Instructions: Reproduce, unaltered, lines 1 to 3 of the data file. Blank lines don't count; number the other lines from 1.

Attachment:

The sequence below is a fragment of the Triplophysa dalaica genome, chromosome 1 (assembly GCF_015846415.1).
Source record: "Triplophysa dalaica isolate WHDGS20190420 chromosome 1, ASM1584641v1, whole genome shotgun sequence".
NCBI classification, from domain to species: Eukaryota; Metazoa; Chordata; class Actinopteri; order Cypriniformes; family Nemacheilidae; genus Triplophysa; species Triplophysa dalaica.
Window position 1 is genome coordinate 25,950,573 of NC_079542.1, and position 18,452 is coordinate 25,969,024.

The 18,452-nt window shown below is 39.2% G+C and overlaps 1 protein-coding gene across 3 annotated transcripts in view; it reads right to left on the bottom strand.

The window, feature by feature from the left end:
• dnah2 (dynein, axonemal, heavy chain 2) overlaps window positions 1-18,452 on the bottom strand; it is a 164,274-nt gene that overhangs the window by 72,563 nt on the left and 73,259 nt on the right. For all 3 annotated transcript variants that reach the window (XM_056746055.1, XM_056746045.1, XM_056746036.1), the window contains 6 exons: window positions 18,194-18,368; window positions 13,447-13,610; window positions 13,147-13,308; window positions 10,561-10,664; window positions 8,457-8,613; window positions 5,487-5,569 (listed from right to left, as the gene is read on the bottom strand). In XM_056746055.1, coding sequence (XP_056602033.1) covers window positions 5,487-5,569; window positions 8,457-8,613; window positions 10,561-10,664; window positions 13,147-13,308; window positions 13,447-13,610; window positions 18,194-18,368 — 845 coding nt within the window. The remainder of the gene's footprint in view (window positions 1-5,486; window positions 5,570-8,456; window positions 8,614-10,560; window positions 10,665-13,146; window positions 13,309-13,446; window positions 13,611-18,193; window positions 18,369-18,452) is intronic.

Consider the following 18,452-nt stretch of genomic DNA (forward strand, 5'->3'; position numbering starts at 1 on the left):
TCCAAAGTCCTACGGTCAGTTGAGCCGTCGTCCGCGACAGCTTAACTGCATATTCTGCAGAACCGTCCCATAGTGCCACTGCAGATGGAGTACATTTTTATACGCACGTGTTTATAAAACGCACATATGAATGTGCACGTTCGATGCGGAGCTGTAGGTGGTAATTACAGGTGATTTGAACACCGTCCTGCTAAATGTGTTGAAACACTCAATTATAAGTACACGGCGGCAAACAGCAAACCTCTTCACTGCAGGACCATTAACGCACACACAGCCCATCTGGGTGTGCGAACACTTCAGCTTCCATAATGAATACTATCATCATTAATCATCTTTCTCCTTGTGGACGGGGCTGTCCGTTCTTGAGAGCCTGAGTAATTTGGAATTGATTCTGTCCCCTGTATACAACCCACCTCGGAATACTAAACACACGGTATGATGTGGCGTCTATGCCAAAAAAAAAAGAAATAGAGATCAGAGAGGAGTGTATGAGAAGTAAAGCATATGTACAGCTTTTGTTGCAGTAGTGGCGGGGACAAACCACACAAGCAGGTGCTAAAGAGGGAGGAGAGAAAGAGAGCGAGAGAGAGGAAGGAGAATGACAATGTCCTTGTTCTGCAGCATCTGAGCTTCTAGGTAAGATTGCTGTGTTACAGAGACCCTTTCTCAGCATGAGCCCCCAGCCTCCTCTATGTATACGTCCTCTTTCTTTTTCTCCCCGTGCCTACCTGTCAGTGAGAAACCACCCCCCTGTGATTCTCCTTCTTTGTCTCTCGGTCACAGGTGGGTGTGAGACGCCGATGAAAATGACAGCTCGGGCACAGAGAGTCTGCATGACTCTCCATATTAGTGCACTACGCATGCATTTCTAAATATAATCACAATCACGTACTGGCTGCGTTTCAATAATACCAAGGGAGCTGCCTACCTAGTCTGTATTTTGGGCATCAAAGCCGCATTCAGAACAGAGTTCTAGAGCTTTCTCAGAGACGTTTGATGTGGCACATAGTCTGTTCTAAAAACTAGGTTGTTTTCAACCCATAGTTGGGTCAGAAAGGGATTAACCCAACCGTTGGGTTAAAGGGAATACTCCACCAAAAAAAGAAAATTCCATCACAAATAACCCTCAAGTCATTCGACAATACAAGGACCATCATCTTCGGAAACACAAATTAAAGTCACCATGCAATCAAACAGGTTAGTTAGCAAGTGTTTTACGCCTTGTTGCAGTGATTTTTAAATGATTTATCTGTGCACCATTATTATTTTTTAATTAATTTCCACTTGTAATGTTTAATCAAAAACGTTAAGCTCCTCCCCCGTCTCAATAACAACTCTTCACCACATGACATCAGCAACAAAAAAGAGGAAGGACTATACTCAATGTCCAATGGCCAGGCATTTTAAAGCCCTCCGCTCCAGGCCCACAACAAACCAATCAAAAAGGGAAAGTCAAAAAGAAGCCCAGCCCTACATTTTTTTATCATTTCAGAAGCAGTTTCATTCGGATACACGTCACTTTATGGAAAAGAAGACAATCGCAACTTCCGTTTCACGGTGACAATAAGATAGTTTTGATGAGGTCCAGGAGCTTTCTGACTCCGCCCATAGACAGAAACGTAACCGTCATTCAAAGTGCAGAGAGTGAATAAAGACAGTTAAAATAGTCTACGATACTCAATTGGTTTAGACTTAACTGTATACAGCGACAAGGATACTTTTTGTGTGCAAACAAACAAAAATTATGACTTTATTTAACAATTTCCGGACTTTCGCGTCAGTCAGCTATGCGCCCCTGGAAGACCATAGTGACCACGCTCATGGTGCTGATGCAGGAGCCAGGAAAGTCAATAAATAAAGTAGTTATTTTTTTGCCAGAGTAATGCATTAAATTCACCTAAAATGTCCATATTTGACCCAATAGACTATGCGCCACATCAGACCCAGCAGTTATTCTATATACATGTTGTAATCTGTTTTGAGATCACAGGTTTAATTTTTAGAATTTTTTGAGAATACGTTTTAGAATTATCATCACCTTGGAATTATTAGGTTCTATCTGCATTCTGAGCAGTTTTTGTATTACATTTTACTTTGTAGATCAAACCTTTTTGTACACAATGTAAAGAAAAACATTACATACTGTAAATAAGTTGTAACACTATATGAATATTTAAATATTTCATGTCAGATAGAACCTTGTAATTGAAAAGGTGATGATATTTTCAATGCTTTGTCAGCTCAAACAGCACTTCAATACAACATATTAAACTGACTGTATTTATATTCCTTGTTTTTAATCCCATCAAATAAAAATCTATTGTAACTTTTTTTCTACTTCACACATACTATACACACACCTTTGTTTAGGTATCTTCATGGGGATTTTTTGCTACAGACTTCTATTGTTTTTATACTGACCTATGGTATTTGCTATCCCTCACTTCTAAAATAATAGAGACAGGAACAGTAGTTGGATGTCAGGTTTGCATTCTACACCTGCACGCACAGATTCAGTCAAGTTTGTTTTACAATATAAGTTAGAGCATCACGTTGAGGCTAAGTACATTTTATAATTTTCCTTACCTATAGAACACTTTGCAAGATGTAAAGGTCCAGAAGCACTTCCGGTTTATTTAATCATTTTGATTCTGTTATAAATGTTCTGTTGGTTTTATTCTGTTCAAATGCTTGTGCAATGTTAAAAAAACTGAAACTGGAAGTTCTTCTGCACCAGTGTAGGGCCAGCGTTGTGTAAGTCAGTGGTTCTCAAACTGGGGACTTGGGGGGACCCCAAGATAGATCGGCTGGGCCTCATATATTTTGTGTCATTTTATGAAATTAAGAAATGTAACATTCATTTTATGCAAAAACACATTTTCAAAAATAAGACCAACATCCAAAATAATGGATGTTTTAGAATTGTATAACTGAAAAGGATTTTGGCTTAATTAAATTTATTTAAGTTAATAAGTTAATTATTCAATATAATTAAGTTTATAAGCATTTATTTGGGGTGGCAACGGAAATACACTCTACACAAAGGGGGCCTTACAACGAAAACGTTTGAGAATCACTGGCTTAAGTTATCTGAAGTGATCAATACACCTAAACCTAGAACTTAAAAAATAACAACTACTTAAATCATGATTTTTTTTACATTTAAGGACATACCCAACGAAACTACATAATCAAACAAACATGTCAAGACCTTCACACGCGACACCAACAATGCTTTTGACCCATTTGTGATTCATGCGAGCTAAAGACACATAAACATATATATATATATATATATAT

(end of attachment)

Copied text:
The sequence below is a fragment of the Triplophysa dalaica genome, chromosome 1 (assembly GCF_015846415.1).
Source record: "Triplophysa dalaica isolate WHDGS20190420 chromosome 1, ASM1584641v1, whole genome shotgun sequence".
NCBI classification, from domain to species: Eukaryota; Metazoa; Chordata; class Actinopteri; order Cypriniformes; family Nemacheilidae; genus Triplophysa; species Triplophysa dalaica.